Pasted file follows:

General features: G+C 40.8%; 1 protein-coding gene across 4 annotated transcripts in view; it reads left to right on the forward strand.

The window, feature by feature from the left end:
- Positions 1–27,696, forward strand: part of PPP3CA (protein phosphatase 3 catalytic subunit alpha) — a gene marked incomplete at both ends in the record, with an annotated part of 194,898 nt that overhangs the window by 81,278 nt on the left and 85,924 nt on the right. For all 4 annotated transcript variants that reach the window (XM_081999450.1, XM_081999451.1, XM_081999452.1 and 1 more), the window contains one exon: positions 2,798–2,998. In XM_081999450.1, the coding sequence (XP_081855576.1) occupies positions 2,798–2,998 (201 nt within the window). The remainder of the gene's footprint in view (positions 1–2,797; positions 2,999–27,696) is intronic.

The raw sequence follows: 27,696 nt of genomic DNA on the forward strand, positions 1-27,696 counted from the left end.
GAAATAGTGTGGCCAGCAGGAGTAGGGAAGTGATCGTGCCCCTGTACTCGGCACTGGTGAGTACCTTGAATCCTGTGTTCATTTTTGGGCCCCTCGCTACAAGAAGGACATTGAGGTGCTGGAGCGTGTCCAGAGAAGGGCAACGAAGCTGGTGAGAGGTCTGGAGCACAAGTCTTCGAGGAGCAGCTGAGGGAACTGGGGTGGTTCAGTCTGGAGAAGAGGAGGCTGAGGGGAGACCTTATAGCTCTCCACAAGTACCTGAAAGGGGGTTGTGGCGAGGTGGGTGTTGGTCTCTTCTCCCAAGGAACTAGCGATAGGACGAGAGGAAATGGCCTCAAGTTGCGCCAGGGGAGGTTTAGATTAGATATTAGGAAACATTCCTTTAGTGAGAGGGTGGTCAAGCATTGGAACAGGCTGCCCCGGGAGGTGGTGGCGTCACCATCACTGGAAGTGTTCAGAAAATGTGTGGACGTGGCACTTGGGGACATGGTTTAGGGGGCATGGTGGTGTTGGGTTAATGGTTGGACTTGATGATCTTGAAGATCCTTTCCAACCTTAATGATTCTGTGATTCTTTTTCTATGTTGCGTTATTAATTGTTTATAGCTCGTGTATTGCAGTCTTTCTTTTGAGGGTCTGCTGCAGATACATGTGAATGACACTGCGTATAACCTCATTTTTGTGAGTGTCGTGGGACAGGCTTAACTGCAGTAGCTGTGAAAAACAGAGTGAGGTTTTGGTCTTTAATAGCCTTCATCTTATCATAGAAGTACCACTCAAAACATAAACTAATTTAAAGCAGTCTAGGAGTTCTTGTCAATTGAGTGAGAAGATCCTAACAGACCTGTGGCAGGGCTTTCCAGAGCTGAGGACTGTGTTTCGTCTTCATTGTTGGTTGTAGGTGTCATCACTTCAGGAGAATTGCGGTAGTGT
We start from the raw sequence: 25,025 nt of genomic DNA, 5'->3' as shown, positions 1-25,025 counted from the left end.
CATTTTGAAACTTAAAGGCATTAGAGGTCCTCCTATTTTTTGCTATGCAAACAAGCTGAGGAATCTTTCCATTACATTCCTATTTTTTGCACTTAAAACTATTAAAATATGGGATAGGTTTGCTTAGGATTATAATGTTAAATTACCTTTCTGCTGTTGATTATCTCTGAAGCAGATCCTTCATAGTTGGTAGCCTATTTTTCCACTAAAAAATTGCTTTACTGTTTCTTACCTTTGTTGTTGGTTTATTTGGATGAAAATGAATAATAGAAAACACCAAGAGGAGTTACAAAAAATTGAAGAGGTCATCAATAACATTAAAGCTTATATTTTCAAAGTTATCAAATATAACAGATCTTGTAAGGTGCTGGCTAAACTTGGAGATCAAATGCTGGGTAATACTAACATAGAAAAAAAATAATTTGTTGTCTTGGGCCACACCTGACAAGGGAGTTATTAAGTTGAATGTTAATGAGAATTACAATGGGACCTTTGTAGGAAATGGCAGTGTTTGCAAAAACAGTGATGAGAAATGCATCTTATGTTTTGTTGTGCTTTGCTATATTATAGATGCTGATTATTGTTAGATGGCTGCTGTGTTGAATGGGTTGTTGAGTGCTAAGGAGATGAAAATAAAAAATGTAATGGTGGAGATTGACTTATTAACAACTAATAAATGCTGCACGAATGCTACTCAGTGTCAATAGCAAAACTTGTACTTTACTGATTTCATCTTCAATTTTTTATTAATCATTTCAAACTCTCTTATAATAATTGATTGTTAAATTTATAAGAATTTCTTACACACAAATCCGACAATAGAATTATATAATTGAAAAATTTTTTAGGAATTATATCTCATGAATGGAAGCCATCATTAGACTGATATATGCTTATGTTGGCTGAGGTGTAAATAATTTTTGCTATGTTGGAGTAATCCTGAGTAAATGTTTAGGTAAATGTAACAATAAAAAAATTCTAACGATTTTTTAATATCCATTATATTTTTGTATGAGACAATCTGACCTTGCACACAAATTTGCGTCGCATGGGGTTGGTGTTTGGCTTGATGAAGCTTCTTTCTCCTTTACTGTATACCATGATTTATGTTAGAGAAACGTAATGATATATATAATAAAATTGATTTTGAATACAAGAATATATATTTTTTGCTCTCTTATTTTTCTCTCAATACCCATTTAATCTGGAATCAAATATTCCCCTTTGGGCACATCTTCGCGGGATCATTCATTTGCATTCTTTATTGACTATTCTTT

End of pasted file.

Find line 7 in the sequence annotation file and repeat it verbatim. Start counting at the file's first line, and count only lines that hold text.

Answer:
CATTTTGAAACTTAAAGGCATTAGAGGTCCTCCTATTTTTTGCTATGCAAACAAGCTGAGGAATCTTTCCATTACATTCCTATTTTTTGCACTTAAAACTATTAAAATATGGGATAGGTTTGCTTAGGATTATAATGTTAAATTACCTTTCTGCTGTTGATTATCTCTGAAGCAGATCCTTCATAGTTGGTAGCCTATTTTTCCACTAAAAAATTGCTTTACTGTTTCTTACCTTTGTTGTTGGTTTATTTGGATGAAAATGAATAATAGAAAACACCAAGAGGAGTTACAAAAAATTGAAGAGGTCATCAATAACATTAAAGCTTATATTTTCAAAGTTATCAAATATAACAGATCTTGTAAGGTGCTGGCTAAACTTGGAGATCAAATGCTGGGTAATACTAACATAGAAAAAAAATAATTTGTTGTCTTGGGCCACACCTGACAAGGGAGTTATTAAGTTGAATGTTAATGAGAATTACAATGGGACCTTTGTAGGAAATGGCAGTGTTTGCAAAAACAGTGATGAGAAATGCATCTTATGTTTTGTTGTGCTTTGCTATATTATAGATGCTGATTATTGTTAGATGGCTGCTGTGTTGAATGGGTTGTTGAGTGCTAAGGAGATGAAAATAAAAAATGTAATGGTGGAGATTGACTTATTAACAACTAATAAATGCTGCACGAATGCTACTCAGTGTCAATAGCAAAACTTGTACTTTACTGATTTCATCTTCAATTTTTTATTAATCATTTCAAACTCTCTTATAATAATTGATTGTTAAATTTATAAGAATTTCTTACACACAAATCCGACAATAGAATTATATAATTGAAAAATTTTTTAGGAATTATATCTCATGAATGGAAGCCATCATTAGACTGATATATGCTTATGTTGGCTGAGGTGTAAATAATTTTTGCTATGTTGGAGTAATCCTGAGTAAATGTTTAGGTAAATGTAACAATAAAAAAATTCTAACGATTTTTTAATATCCATTATATTTTTGTATGAGACAATCTGACCTTGCACACAAATTTGCGTCGCATGGGGTTGGTGTTTGGCTTGATGAAGCTTCTTTCTCCTTTACTGTATACCATGATTTATGTTAGAGAAACGTAATGATATATATAATAAAATTGATTTTGAATACAAGAATATATATTTTTTGCTCTCTTATTTTTCTCTCAATACCCATTTAATCTGGAATCAAATATTCCCCTTTGGGCACATCTTCGCGGGATCATTCATTTGCATTCTTTATTGACTATTCTTT